Thursday

29th Sep 2016

EU warns Croatia on corruption, human trafficking

  • Zagreb street: the UN said in 2011 that Croatians routinely bribe civil servants and doctors in order to get better service (Photo: Sobrecroacia.com)

With just three months left before Croatia joins the EU, the European Commission has urged it to do more to fight corruption and human trafficking.

The commission's 15-page report, published on Tuesday (26 March) notes that Brussels is "confident that Croatia will be ready for membership on 1 July 2013."

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It praises the Balkan country in several areas: co-operation with the war crimes tribunal in The Hague; reducing its backlog of court cases; protection of minorities; access to information: border control; and its translation of 118,000 pages of EU laws into its native tongue (some 50,000 pages are left to go).

But it makes uncomfortable reading for anyone who fears Croatia could become the next Bulgaria or Romania - a country riddled by graft which stops reforms when it gets into the Union.

Croatia last year jailed its former PM and the mastermind of its EU accession process, Ivo Sanader, for 10 years for taking over €5 million in bribes from a Hungarian energy firm and an Austrian bank.

It arrested the management board of pharmaceutical firm Farmal for bribing doctors to prescribe its drugs.

It also broke up a gang in the NKBM bank which gave dodgy loans to offshore firms.

But despite the headline cases, NGOs and international institutions say corruption remains deeply embedded in Croatian society.

Natasha Srdoc and Joel Anand Samy, from the Adriatic Institute for Public Policy, a think tank in Rijeka, Croatia, in January described the Sanander conviction as a "pinprick" against a "colossal" problem.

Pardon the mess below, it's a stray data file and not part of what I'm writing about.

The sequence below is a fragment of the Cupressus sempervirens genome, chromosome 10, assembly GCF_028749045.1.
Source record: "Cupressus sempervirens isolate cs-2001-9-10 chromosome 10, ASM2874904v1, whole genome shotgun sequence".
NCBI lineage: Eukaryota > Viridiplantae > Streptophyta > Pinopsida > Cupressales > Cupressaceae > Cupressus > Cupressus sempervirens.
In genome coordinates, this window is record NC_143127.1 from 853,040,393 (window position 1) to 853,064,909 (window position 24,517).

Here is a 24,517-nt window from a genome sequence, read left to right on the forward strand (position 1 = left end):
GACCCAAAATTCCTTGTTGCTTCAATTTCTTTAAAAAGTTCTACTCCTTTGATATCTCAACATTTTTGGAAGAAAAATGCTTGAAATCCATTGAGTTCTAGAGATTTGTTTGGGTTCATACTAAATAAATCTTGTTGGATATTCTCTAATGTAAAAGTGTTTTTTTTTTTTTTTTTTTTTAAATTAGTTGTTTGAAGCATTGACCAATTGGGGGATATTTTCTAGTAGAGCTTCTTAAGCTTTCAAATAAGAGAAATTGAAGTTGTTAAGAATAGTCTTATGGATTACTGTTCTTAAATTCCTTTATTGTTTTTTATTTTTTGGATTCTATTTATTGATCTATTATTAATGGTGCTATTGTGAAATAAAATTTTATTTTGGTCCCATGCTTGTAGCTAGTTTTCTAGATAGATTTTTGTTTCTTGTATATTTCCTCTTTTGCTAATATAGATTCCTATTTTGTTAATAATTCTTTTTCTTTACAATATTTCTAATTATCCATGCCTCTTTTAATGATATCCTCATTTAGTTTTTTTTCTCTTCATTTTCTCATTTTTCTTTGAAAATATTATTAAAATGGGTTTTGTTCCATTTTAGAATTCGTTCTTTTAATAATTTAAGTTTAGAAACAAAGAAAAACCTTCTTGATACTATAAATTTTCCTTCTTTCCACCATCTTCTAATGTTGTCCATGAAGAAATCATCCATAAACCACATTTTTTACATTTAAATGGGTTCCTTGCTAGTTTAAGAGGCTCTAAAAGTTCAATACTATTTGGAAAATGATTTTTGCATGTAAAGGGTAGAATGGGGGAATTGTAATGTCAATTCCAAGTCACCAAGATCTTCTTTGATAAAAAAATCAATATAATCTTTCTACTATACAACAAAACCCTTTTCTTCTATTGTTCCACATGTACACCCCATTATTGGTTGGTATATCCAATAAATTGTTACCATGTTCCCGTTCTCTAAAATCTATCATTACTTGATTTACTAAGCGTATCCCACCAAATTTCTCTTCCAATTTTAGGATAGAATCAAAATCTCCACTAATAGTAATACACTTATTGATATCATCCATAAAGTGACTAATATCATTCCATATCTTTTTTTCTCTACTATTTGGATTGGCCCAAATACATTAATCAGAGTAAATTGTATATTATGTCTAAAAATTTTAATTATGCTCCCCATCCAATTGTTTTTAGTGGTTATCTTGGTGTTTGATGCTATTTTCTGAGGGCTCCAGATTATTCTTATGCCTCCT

Global Financial Integrity, a Washington-based NGO, in December said graft cost Croatia €11.3 billion between 2001 to 2010, with almost zero of the money recovered.

For its part, the Brussels-based NGO Transparency International ranks Croatia higher than EU members Bulgaria, Greece, Italy and Romania and on par with Slovakia.

But it says that it is passing laws too quickly - three a day between 2008 and 2010 - in its rush to comply with EU demands, "increasing the risk of abuse of authority and lowering the quality of [the legislation]."

The EU commission currently has some 50 staff in Zagreb, part of whose work is to monitor the country's progress.

Its report notes that "the level of sentences in organised crime cases remains low," that "the total amount of assets seized and confiscated remains limited," and that there are no checks on why some prosecutors frequently drop cases.

It also says Croatia needs new measures to safeguard public tenders, to stop abuses in state-owned firms, to protect whistleblowers, to prevent conflict of interest in the civil service and to make sure that officials are promoted on merit.

On human trafficking, it says "the low number of identified victims of human trafficking is a point of concern. Croatia needs to step up efforts to pro-actively identify trafficked victims, in particular among vulnerable sectors of the population."

It adds that Croatia "should investigate, prosecute and convict trafficking offenders and ensure sentences are commensurate with the seriousness of the offence committed."

Enlargement commissioner Stefan Fuele unveiled the paper at a meeting with Croatian Prime Minister Zoran Milanovic in Zagreb.

He said it gives Croatia "a clean bill of health."

But he warned that "to remain healthy you cannot fall asleep on [your] laurels."

He added: "EU membership is an additional incentive to carry on with reforms. Croatia is expected to continue developing its track record in the field of the rule of law, notably in the fight against corruption."

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